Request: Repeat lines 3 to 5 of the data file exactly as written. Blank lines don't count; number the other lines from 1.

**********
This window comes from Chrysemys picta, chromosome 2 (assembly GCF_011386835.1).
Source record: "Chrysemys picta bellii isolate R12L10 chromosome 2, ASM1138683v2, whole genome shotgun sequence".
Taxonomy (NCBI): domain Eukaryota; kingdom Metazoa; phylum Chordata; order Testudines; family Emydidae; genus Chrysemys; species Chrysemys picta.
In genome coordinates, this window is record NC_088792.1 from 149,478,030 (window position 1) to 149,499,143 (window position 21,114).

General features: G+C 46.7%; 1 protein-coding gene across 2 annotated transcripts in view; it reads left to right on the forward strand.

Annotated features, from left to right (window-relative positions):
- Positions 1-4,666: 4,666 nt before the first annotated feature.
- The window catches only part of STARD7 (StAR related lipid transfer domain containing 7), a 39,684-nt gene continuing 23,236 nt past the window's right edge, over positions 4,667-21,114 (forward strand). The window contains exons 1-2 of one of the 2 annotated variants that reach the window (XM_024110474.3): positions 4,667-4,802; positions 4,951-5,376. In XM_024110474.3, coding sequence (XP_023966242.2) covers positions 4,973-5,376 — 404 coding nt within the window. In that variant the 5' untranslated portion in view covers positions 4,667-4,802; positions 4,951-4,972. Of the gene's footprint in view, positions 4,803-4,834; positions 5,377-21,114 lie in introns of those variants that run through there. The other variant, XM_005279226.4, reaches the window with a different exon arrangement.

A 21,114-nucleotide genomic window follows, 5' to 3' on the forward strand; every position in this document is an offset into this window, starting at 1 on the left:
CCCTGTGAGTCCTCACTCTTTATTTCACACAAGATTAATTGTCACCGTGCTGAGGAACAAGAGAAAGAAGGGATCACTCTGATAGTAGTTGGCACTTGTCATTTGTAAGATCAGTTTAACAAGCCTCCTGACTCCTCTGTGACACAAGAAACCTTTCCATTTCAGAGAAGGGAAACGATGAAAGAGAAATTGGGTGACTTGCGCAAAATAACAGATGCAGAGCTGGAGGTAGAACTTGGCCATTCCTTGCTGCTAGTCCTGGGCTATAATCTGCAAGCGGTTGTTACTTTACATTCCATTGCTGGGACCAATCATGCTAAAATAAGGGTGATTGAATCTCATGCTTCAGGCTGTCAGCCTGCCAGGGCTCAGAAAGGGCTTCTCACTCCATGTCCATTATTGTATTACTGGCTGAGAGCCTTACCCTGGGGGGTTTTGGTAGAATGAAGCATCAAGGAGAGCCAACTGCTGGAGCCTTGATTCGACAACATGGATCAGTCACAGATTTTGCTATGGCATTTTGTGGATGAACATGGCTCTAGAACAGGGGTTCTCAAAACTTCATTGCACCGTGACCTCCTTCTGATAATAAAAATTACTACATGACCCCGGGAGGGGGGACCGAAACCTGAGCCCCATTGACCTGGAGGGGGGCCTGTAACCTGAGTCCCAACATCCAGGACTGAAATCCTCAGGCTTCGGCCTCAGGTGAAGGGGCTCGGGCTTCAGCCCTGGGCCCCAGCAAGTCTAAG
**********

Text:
Taxonomy (NCBI): domain Eukaryota; kingdom Metazoa; phylum Chordata; order Testudines; family Emydidae; genus Chrysemys; species Chrysemys picta.
In genome coordinates, this window is record NC_088792.1 from 149,478,030 (window position 1) to 149,499,143 (window position 21,114).

General features: G+C 46.7%; 1 protein-coding gene across 2 annotated transcripts in view; it reads left to right on the forward strand.